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Gigabyte GV-R435OC-512I Radeon HD 4350 Half-Height Videocard Review

Gigabyte GV-R435OC-512I Radeon HD 4350 Half-Height Videocard Review - PCSTATS
Price Check: $/£/€
Abstract: The Gigabyte GV-R435OC-512I is a half-height PCI Express x16 videocard designed for small form factor and home theatre PCs that need a bit more horsepower, HDMI output, or both.
 68% Rating:   
Filed under: Video Cards Published:  Author: 
External Mfg. Website: Gigabyte Jul 08 2009   Julian Apong  
Home > Reviews > Video Cards > Gigabyte GV-R435OC-512I

The Gigabyte GV-R435OC-512I is a half-height PCI Express x16 videocard designed for small form factor and home theatre PCs that need a bit more horsepower, HDMI output, or both.

It has DVI, VGA and HDMI output, and can do audio thanks to an on-board codec. This videocard also supports HDCP, so it'll play nicely with your protected Blu-ray discs.

The RV710 GPU that powers the Gigabyte GV-R435OC-512I is actually a distant cousin to the ATI RV770 GPU that powers enthusiast videocards like the Radeon HD 4890 and 4870X2. However where those have 800 and 1600 stream processors respectively, the Radeon HD 4550 has 80.

It also has eight texture units and four raster operators, which makes it... not very powerful. Let's just say that even with a core clock of 600MHz, and 512MB of GDDR2 memory at 1000MHz, this videocard was not made for gaming. But we'll get to all of that later on in our review.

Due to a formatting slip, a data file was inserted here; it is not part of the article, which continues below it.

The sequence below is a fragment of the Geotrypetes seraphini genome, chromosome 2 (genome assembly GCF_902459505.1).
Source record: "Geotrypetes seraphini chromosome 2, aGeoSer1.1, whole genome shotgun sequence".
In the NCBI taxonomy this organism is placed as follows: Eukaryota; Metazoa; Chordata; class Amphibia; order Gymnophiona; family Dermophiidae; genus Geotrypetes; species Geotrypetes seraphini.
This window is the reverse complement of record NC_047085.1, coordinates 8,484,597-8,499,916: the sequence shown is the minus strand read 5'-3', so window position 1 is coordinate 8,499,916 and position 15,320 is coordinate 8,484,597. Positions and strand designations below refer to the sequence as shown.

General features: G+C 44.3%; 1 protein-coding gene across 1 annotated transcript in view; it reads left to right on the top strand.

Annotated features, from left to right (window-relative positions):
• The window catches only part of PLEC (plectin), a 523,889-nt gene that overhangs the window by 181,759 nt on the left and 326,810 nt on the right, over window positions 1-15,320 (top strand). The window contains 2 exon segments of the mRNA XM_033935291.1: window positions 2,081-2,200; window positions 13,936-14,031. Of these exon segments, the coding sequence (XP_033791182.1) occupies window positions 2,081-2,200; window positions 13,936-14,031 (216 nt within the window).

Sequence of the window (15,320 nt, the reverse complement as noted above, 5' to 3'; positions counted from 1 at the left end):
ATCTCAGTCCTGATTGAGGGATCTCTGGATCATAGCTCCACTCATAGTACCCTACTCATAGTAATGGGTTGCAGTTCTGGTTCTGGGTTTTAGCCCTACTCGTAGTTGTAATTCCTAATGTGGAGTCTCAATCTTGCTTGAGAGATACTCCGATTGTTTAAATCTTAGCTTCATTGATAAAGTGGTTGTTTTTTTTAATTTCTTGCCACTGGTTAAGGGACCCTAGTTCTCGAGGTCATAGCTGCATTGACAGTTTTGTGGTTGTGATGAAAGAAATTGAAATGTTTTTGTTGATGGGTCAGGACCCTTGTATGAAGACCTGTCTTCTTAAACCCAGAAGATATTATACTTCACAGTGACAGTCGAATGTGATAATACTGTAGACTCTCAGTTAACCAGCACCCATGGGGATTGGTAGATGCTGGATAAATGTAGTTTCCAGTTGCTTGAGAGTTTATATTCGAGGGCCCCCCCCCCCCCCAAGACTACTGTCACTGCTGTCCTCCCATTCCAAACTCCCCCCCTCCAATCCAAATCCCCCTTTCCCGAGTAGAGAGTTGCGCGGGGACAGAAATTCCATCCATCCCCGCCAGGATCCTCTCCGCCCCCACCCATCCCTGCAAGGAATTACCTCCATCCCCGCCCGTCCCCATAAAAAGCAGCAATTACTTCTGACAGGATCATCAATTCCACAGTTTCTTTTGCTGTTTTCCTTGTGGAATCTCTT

Fortunately, the Gigabyte GV-R435OC-512I is very affordable, with a retail price of around $45 CDN($40 USD, £25 GBP). This makes it one of the most affordable videocards on the market today, and a good fit for small HTPC cases.

What we're really looking to find out though is how the Radeon HD 4350 measures up against increasingly powerful integrated chipsets, generally speaking in terms of its HD playback and HDMI capabilities. We'll be taking a look at all that and more, after the jump!

Gigabyte GV-R435OC-512I Videocard

Includes:

User's Manual, Driver CD, Utilities CD, low-profile I/O shield

Budget Videocards For Affordable HD over HDMI

The $50 videocard market is very different from the flagship arena, there's more emphasis on bringing new outputs to computers that otherwise wouldn't have them. When it comes to HTPCs, VGA is good, DVI is better, and HDMI is best. Particularly if it's on-board instead of through an adapter, has HDCP compliance, and can carry audio. The Gigabyte GV-R435OC-512I can do this. After that comes heat and noise. Most home theatre and small form factor cases are small, with limited room for cooling components. Finally, the physical size of the card can become a factor. This usually means that full height videocards like the Radeon HD 4870X2, or even more reasonably sized videocards like the Radeon HD 4850 aren't an option. You need a half-height videocard like the Gigabyte GV-R435OC-512I.